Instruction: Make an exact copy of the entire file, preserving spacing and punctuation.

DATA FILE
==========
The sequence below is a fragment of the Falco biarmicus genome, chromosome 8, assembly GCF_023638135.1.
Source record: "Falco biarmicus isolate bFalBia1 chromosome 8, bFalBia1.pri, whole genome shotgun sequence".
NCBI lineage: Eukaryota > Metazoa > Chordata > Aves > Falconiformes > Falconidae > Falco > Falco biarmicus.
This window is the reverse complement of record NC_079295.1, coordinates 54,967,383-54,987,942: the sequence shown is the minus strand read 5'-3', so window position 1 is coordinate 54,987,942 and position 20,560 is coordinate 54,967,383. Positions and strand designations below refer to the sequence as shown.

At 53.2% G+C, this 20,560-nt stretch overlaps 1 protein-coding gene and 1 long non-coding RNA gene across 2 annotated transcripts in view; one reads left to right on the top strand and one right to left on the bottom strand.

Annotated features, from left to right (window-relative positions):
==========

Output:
The sequence below is a fragment of the Falco biarmicus genome, chromosome 8, assembly GCF_023638135.1.
Source record: "Falco biarmicus isolate bFalBia1 chromosome 8, bFalBia1.pri, whole genome shotgun sequence".
NCBI lineage: Eukaryota > Metazoa > Chordata > Aves > Falconiformes > Falconidae > Falco > Falco biarmicus.
This window is the reverse complement of record NC_079295.1, coordinates 54,967,383-54,987,942: the sequence shown is the minus strand read 5'-3', so window position 1 is coordinate 54,987,942 and position 20,560 is coordinate 54,967,383. Positions and strand designations below refer to the sequence as shown.

At 53.2% G+C, this 20,560-nt stretch overlaps 1 protein-coding gene and 1 long non-coding RNA gene across 2 annotated transcripts in view; one reads left to right on the top strand and one right to left on the bottom strand.

Annotated features, from left to right (window-relative positions):